When young Jay Moriarity discovers that the mythic Mavericks surf break, one of the biggest waves on Earth, exists just miles from his Santa Cruz home, he enlists the help of local legend Frosty Hesson to train him to survive it.
An aimless young man who is scalping tickets, gambling and drinking, agrees to coach a Little League team from the Cabrini Green housing project in Chicago as a condition of getting a loan from a friend.
An action-packed drama about a Christian high school football coach who uses his undying faith to battle the giants of fear and failure. In six years of coaching, Grant Taylor has never led his Shiloh Eagles to a winning season. After learning that he and his wife Brooke face infertility, Grant discovers that a group of fathers are secretly organizing to have him dismissed as head coach. Devastated by his circumstances, he cries out to God in desperation. When Grant receives a message from an unexpected visitor, he searches for a stronger purpose for his football team. He dares to challenge his players to believe God for the impossible on and off the field. When faced with unbelievable odds, the Eagles must step up to their greatest test of strength and courage. What transpires is a dynamic story of the fight between faith and fear. Written by
The truck that's given to Grant had been borrowed from a nearby used car lot. It was sold before they got to film the later scene where it's shown again. To borrow it again they had to track down the buyer who was in another city. See more »
The shadows on the title sequence are backwards. If the letters in the name "Facing the Giants" were truly back-lit by the lights in the stadium, the shadows would be upside-down, not right-side up. See more »
You can't judge your father by his actions and yourself by your intentions. It just doesn't work that way.
See more »
At the end of the credits after "TO GOD BE THE GLORY!" a good advice follows: "FACE YOUR GIANTS!" See more »
It's interesting how 90% of the high-vote reviews are all comprised of "*random username*" from "United States" (no state pride??) who all say more or less the exact same thing with the exact same grammatical style and all with the exact same complete lack of taste in movies. I would delve further into this suspicious trend, but alas, this is a review of the movie, and not the reviews themselves.
Let me start by saying that I am both a Christian and a true avid movie fan. This means I have seen a great many movies, from good to bad, and can wholeheartedly claim that Facing The Giants is, in fact, NOT a good movie. It has good intentions, but fails to meet many (if any) basic standards that I associate with a quality filmgoing experience.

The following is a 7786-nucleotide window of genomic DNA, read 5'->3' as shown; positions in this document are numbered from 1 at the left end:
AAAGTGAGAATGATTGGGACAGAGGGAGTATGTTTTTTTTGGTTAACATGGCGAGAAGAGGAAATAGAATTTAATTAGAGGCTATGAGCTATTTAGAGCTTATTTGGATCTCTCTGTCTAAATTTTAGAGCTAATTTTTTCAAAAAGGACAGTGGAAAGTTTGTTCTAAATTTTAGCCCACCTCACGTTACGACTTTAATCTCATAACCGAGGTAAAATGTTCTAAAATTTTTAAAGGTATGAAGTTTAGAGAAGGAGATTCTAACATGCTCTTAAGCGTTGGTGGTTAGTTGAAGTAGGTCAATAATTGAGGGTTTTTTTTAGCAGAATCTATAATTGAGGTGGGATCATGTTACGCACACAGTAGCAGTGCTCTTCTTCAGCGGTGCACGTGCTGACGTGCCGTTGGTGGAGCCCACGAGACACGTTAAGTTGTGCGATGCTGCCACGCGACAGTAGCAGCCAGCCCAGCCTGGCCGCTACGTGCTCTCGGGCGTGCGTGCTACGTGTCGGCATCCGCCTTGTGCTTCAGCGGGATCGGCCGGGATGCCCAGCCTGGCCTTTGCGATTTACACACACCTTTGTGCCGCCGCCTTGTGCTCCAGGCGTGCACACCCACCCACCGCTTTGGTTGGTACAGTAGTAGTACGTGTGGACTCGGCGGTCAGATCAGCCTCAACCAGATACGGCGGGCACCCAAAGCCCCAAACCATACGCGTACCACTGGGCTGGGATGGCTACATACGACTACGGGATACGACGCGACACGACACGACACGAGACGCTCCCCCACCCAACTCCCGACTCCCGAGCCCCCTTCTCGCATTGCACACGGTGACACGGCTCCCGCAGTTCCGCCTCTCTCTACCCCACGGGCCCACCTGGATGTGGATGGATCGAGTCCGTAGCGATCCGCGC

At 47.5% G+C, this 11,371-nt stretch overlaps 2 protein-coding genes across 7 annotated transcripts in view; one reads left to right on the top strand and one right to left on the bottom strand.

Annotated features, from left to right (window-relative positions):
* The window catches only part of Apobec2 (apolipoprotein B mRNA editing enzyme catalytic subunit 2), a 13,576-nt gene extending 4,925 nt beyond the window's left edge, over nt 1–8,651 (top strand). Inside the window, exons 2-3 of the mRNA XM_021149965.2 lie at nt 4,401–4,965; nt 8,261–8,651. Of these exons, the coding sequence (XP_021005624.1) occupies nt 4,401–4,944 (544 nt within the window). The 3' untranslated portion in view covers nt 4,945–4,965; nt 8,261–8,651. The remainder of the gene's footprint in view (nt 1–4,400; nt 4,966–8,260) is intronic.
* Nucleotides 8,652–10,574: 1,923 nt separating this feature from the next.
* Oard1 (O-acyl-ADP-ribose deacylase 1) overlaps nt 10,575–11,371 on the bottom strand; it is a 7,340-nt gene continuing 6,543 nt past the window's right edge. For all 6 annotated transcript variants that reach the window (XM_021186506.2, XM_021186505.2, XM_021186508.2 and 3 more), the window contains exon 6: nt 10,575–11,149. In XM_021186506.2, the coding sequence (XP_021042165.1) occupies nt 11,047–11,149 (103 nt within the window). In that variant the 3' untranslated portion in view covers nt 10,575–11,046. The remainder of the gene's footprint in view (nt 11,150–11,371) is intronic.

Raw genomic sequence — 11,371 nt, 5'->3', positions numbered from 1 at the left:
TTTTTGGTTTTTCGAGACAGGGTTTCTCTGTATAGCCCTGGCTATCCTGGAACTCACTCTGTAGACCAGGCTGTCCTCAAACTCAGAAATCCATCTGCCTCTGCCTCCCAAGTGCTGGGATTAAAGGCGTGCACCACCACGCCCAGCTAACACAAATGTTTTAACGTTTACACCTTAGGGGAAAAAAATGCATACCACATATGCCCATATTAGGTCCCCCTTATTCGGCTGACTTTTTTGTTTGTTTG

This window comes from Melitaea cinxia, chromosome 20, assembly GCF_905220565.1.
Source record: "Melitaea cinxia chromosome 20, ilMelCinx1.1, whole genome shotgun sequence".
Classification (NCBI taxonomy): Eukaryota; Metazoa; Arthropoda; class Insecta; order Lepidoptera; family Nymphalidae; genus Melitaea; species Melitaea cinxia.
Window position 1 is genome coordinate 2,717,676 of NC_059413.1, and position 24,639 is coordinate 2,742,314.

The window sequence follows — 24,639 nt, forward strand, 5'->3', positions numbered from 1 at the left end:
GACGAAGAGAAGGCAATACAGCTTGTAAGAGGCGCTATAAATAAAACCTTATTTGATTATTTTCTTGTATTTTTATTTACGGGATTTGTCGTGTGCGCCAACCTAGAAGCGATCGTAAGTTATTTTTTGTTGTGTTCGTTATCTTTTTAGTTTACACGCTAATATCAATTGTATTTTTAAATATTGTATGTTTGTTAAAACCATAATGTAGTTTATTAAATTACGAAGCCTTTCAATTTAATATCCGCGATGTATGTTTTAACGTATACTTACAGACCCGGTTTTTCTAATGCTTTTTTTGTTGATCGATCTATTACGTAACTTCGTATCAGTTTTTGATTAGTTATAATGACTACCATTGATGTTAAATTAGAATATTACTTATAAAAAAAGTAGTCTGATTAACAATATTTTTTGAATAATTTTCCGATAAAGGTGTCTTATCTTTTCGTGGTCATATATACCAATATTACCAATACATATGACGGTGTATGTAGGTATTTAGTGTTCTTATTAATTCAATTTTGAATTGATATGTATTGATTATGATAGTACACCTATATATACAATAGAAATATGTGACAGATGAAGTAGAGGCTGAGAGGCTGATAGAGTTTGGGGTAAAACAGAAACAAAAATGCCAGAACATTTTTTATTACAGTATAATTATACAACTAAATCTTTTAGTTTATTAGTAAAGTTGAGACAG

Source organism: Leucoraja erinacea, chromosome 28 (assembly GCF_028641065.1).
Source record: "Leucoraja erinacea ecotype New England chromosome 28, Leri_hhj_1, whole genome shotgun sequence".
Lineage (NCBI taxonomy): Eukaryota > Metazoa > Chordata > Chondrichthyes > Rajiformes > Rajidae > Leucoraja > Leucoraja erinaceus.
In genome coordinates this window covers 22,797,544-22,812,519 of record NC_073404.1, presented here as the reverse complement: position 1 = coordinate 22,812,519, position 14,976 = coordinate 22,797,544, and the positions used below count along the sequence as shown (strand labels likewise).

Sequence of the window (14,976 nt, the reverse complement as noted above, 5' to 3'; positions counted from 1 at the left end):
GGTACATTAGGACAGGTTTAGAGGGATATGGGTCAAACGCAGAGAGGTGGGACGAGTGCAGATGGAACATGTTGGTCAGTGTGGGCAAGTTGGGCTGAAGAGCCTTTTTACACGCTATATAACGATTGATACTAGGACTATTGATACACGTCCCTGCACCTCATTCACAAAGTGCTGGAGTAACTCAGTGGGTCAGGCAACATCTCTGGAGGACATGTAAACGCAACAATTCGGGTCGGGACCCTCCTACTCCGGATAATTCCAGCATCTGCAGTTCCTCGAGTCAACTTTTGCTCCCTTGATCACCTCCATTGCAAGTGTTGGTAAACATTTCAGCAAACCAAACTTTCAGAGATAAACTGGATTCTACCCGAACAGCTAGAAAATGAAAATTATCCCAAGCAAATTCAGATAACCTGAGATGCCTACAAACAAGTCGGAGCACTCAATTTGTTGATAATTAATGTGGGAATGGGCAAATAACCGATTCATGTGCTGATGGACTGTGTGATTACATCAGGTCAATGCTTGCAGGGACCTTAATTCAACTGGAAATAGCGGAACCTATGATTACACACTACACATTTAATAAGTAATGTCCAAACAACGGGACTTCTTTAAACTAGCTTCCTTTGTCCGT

The Acting: Mostly Terrible, Palatable At Best. Hearing that most were apparently volunteers does not at all surprise me.
The Dialogue: Clumsy, cheesy, the script comes off as a long version of some cheesy skit you'd see performed in Sunday School or youth group function. The Rave Review Robots revel in the absence of "meaningless words", but the cold hard truth is that such words are a part of the real world, and the complete absence of it is palpable. Let's just say the mean ol' head coach of a team in a State Championship game would have a lot more to say than "OH NO!" when things are not going his way.
The Plot: Mind-bogglingly predictable. It has been commented that this movie is "not a Hollywood cliché", and yet it's like it was pulled directly from Making An Underdog Sports Movie For Dummies (including the mandatory quasi-romantic subplot for the ladies) and just had a Christian-themed coat of paint slapped on it. I'm not lying or bragging when I say I had almost every major detail in both the plot and subplot pegged immediately upon their inception. Only someone who has never seen a decent sports movie in their whole life would be emotionally stirred by the story presented here.
The Directing/Editing: It, too, was patterned almost exactly after the generic Underdog Sports Movie template. Still, acting aside, there weren't many noticeable goofs, so at least Facing The Giants was technically competent.
The Message: Ask Jesus and He will grant all your wishes. Part of me hoped that this movie would end in the team's eventual defeat to really emphasize the whole "If we lose, we praise You" part, because in the Real World, you WILL fail at one point or another and it's good to be prepared for that. But in the world of Facing The Giants, if you fail, clearly someone either screwed up or is cheating. Another interesting question being, what if the Eagles came across another team that had gotten religion? Would they be caught in an endless loop of miraculous plays and last-minute saves, or would the universe simply have exploded?
The Bottom Line: For the hardcore conservative Christian Parents crowd lamenting the evils of Hollywood, Facing The Giants will be another mediocre-at-best Christian film to hold up on a pedestal as the preferred model for modern film-making. For everyone else, the effects will range from boredom to a burning desire to be watching something else. And a warning: Any attempt to show this to non-Christians will lead not to conversion, but to derision. I give this two stars, one for the one scene that did not have me rolling my eyes, and another for basic technical proficiency on a low budget.
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